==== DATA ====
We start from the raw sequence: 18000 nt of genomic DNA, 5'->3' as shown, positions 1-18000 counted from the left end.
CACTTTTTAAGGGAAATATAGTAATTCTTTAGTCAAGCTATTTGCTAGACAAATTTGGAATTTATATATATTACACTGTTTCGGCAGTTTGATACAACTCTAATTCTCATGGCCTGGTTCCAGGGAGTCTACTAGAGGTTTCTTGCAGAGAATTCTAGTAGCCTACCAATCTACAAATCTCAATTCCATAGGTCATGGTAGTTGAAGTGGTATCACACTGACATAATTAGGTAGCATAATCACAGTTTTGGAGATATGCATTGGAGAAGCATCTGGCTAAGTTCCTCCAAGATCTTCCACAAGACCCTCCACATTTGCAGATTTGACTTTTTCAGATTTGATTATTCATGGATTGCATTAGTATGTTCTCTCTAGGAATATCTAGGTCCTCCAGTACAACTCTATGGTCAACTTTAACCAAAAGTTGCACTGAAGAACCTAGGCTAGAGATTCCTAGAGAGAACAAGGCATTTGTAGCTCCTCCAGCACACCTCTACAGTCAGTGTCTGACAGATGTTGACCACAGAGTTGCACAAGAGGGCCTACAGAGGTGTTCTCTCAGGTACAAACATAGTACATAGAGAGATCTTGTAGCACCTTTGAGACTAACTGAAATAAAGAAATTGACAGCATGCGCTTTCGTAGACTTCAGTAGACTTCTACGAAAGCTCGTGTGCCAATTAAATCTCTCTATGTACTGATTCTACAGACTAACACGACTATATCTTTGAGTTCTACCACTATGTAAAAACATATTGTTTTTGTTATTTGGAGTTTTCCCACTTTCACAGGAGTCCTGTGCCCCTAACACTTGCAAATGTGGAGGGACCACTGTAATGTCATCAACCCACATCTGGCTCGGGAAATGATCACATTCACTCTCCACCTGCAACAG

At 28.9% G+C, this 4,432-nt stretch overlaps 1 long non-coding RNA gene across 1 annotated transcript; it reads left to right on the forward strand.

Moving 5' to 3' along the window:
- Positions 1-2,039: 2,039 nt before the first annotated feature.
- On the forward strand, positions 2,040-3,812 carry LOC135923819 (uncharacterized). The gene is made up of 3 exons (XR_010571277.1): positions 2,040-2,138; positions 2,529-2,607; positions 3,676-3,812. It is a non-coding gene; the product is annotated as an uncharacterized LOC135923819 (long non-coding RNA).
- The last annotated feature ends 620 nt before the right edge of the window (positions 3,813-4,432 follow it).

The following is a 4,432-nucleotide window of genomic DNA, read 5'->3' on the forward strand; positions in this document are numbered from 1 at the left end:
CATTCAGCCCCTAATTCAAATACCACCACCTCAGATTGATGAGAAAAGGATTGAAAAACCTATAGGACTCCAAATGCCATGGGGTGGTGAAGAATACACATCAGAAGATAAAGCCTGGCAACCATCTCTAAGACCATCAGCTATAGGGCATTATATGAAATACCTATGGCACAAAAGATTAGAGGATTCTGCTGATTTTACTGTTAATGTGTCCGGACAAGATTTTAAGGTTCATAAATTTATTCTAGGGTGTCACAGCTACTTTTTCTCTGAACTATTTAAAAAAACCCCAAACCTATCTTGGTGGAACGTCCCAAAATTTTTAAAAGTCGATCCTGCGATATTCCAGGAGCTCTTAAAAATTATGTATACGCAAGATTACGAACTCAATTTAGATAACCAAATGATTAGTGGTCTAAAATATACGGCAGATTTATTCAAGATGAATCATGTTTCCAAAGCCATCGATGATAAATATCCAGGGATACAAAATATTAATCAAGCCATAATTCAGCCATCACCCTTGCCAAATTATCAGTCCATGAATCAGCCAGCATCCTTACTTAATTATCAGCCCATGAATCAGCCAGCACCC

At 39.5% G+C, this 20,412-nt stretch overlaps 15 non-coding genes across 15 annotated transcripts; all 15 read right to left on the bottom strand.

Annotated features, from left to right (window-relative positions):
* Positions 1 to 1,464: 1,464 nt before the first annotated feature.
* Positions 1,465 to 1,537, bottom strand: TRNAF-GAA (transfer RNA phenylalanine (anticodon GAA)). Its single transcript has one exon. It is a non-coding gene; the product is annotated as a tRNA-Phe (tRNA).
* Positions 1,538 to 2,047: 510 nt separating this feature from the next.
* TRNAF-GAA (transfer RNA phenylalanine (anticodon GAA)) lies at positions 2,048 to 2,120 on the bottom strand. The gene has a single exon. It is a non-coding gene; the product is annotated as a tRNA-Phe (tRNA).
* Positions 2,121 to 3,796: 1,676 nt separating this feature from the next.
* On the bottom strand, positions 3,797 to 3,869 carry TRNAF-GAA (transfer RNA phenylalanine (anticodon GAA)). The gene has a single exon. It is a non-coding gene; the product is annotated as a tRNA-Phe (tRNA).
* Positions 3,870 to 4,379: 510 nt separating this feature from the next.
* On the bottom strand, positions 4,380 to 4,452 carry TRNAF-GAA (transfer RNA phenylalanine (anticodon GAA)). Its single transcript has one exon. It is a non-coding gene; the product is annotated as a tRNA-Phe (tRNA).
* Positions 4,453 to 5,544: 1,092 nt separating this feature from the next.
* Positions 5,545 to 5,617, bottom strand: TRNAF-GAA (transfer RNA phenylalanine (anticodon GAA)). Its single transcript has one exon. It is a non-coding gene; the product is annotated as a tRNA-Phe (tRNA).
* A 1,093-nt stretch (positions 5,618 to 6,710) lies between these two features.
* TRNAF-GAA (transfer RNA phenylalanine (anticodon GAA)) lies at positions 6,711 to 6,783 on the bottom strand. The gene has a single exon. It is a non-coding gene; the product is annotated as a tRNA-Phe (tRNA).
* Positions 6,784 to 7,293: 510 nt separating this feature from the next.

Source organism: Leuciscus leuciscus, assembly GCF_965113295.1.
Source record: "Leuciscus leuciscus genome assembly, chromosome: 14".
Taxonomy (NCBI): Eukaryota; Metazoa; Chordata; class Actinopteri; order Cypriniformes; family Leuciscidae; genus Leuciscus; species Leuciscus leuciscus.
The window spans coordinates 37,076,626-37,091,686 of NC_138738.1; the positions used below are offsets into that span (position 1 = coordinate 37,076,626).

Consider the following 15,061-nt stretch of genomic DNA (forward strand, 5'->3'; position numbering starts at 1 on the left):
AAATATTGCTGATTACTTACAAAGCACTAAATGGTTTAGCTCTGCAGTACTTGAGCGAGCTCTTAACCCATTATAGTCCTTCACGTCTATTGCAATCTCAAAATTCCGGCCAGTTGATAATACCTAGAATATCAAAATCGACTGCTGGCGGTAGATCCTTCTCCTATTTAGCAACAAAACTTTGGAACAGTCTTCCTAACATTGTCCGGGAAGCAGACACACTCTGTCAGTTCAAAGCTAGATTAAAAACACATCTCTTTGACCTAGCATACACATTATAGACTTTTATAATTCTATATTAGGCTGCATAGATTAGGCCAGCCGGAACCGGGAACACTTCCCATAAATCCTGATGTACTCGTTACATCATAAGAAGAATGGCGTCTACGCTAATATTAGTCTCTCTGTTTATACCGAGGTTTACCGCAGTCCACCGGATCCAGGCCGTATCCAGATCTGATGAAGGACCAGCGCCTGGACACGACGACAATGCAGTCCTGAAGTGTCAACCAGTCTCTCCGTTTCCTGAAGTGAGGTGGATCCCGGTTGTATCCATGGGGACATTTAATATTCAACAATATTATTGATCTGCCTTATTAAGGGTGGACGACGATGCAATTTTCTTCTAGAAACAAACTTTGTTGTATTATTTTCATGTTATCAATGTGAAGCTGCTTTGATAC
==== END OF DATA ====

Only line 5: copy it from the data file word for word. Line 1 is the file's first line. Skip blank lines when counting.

- Positions 1-2,039: 2,039 nt before the first annotated feature.